Thursday, May 3, 2012

Out Now

In the Fall, we plant plastic pots with tulip bulbs, cover them with wire screen to keep the rodents out, and then heel them into vacant raised beds in the potager where they spend the winter.  Then, in the Spring, we simply remove them and pop them right into clay pots to provide some early color around the garden.  To see more of what's out in the garden right now, read on.

The lilacs are just beginning to pop.  To see how we extend the lilac season
by using different varieties,
click here.

Beauties and the Beast: This little primrose and hellebore enjoy their moment
in the sun, growing at the feet of this just emerging Darmera peltata (Umbrella
Plant) that will soon have leaves the size of large platters and cover anything
beneath it. 

The red flower buds of this Malus sargentii 'Tina' crabapple are nearly
as pretty as the flowers. 

A gorgeous cream and mauve colored hellebore...

... and a brightly colored primrose enjoy common real estate in the shady
northern section of the garden.

Pulmonaria 'Raspberry Splash' begins to bloom.

Epimedium x rubrum covers the ground along a pathway.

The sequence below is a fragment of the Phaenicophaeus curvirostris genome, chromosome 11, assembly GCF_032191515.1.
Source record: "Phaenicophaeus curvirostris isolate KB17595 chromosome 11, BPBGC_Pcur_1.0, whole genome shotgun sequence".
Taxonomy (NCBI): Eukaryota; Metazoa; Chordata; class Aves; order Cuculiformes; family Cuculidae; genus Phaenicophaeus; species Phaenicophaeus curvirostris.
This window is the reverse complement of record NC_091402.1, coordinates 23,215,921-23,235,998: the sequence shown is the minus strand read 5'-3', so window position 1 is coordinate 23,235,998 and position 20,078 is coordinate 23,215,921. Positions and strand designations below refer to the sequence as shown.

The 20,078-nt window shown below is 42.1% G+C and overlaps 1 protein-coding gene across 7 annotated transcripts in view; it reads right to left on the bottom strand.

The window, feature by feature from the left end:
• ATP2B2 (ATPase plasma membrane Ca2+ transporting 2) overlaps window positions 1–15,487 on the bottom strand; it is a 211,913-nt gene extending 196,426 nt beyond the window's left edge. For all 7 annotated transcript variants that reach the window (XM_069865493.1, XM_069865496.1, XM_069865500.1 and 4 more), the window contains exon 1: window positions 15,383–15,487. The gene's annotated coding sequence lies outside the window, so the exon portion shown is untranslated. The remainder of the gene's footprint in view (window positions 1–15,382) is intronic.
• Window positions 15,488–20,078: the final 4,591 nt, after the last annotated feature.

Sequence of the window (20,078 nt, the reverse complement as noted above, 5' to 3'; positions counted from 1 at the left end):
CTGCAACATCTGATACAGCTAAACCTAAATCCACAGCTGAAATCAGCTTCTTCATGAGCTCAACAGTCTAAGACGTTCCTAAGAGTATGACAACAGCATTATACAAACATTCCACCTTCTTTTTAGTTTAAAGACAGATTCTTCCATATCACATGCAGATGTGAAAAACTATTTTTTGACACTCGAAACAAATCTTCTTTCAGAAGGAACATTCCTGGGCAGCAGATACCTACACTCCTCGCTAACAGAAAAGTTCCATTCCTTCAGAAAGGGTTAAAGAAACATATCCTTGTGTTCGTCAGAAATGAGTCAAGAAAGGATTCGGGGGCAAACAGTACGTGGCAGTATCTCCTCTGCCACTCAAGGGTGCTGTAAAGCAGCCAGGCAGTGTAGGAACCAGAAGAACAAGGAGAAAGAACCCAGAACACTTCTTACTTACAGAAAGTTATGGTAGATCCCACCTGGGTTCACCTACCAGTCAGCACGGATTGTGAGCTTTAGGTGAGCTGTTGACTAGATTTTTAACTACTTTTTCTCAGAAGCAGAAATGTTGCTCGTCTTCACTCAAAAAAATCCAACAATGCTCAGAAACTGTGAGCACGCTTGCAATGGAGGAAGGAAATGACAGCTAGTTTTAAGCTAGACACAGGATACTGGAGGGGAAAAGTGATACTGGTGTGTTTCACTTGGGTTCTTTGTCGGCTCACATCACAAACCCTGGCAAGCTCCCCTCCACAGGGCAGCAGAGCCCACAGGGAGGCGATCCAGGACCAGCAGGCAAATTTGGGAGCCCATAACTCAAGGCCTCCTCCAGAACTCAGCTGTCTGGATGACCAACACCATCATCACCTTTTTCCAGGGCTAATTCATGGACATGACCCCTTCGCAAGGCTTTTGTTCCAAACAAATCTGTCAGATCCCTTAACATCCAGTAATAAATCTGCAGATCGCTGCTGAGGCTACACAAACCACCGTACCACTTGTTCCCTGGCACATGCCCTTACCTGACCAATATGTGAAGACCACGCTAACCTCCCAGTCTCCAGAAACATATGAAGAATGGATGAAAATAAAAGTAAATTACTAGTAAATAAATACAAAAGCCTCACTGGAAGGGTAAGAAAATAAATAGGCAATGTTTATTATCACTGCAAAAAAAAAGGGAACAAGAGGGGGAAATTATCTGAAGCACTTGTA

Pulsatilla vulgaris, or Pasque Flower, which legend has it sprang up in places
that had been soaked by the blood of Romans.  

The buds of the very fragrant flowers of Daphne 'Carol Mackie.'

Brunnera macrophylla 'Jack Frost,' with its blue forget-me-not flowers, keeps
acquiring more and more real estate at the feet of several Whitespire birches.

The emerging foliage of Sambucus 'Sutherland Gold' provides some
striking color!

Most of the daffodils are well past their prime but this clump of late
bloomers puts on a final performance in front of a just emerging Thalictrum
that will soon tower above it.

One of our favorite vines for quickly covering arbors and pergolas is
Akebia quinata, which also produces these delicate, scented flowers
in early May.


  1. I must have that Hellebore. What is it?

  2. Hi Michael! The hellebores in that part of the garden have gotten somewhat mixed together but I'm pretty sure that one is Ivory Prince. We have another clump of Ivory Prince in another part of the garden that doesn't display nearly as much of the pink shading, which underscores the color variations that these plants are capable of displaying even within the same hybrid.



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